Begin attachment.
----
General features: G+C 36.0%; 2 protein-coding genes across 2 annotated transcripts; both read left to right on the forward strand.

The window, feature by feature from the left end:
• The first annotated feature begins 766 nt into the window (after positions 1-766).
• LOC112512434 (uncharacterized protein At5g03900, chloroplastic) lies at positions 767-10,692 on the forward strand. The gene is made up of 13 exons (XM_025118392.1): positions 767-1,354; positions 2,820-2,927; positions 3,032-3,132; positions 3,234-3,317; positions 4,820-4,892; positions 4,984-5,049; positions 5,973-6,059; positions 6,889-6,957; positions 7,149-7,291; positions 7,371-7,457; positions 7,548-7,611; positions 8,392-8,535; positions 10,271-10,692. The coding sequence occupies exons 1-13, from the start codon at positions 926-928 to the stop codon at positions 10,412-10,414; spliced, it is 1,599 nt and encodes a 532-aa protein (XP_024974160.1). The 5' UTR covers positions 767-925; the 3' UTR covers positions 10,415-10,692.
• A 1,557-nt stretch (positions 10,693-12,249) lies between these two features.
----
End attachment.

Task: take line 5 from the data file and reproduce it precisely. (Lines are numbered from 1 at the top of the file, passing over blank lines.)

• A 1,557-nt stretch (positions 10,693-12,249) lies between these two features.